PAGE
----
I believe we have to cast off that kind of thinking. We can appreciate the names by which we know the Beloved and appreciate the beliefs that bring us into a deeper knowing and a higher level of behavior in the world, and a higher level of function. We can appreciate our faiths without making the intellectual beliefs of them our God. They are a guidepost, a connection point, a touchstone, powerfully in our lives, leading us to what we hold in common as humanity.
Indeed, we were born of one source, were we not? If you are Muslim or Sikh, Christian or Jew, is that dividing us or is that uniting us? Of course, we know that too often in the world in which we live it’s been a source of division among faiths. And then within the faiths there are sects, and then they fight, and then the sects divide and fight.
We end it here. We end it here with the secret code hidden in plain sight within our faiths that are calling us to a deeper level of knowing and a deeper level of function. I believe we need to be speaking about this publicly. We need to get over the embarrassment we may have, whatever has held us back from sharing this deeper truth of our faith with each other. We need to, I believe, celebrate each other and celebrate our common origin, celebrate the real God that lives within our faith.
That goes to anyone anywhere, of whatever faith or whatever lack of faith. Surely the energy in our atoms is neither atheist or Christian or Muslim. This is the energy of the Creator, the energy of the real God. God is real, not just a matter of human belief, human concoction, or human fantasy. There is whatever that mystical source of power is, the mystical source of Creation that lives within our atoms, but then lives within our heart and within our mind, and gives birth to love, gives birth to creative thought, gives birth to invention, gives birth to culture. It’s within us, and it is real. It is not simply a matter of culture or race, or the part of the world we come from, or the religion that we subscribe to. Those things can introduce us to the real God within our faith. How exciting is that?
Our God, yes, is invoked through our prayers and through our meditation, and through our worship in our minds, in our own hearts. We draw near to that reality by the practice of our faith. But that practice didn’t create that reality. It allowed us to draw near to it.
It’s said humorously that in the seven Days of Creation, God created man, and ever after man has returned the favor, creating God in our own image. And yet our truthfulness tells us that our
beliefs and all the images that we create don’t change that reality one iota. They connect us to it, and that’s their significance. But it doesn’t change it and it doesn’t make it. And just because I hold a belief doesn’t make it so, even though my belief can connect me profoundly with the reality.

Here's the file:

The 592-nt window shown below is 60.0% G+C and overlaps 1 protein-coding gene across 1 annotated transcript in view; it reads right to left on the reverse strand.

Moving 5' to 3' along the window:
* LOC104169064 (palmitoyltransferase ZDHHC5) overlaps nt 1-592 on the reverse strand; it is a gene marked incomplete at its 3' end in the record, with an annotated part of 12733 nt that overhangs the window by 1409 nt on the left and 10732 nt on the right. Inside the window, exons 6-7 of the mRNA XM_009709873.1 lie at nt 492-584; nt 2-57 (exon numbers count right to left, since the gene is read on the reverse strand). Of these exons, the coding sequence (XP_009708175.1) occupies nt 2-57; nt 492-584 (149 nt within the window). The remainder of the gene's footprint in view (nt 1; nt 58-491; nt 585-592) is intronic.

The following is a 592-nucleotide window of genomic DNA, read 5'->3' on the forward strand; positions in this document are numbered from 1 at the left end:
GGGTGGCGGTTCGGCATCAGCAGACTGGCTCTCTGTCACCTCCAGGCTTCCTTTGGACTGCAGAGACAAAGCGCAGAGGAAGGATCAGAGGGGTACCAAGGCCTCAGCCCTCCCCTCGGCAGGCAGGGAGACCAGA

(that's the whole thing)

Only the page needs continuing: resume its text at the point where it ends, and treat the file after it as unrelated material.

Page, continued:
I picture myself at the feet of the spiritual teachers that I hold in highest esteem. And, for me, among those and above all others is Jesus. I’m not here to tell you that that’s what it should be for you, but I’m saying that’s what it is for me. You can imagine yourself at the feet of the teacher that you hold in highest esteem. I believe that, for all of us, that teacher would be calling us to our humility and to a deeper knowing.
The founder of my faith had a saying that I would share with you, and it was simply this: “Keep coming, blessed one.” I believe that a true spiritual teacher is saying that, has said it, in whatever words, to us all: Keep coming. Keep coming into a deeper knowing of the reality that’s being shared.
Knowing is an interesting word. It can imply intellectual knowing, and that’s part of the picture. I am not an anti-intellectual, so I applaud intellectual knowing. But I do believe that the kind of knowing that we’re called to goes beyond an idea. It goes into some kind of intuitive space; it’s heart knowing. And then heart knowing and ideas and beliefs and visions can turn into embodied knowing. I really know spiritually when my living is an embodiment not only of what’s being taught but also of the reality that’s behind the teaching.
I learned from an imam that in the Islamic tradition there’s a word, which is ayah. An ayah is a sign or a window. And it’s said that the words of the Qur’an are an ayah, meaning an opening into a reality. But not only the words of the Qur’an, the daily experiences of our life are like that. Our faith can be like that; the scripture of our faith can be like that. But also our life can be like that. Nature is like that. There’s a deeper knowing that’s possible if we allow nature to be a window. This imam said that another person can be that window for you, and your own soul is a window into the reality of God. And we get to be that for each other.
In the Old Testament it’s said, “I open you the windows of heaven.” I open it to you, but also you are that window. I open you as a window. So may we be that together, whatever our faith. It’s a privilege to be here and share in this company of open people who not only embrace their own faith but celebrate others who do the same. Thank you.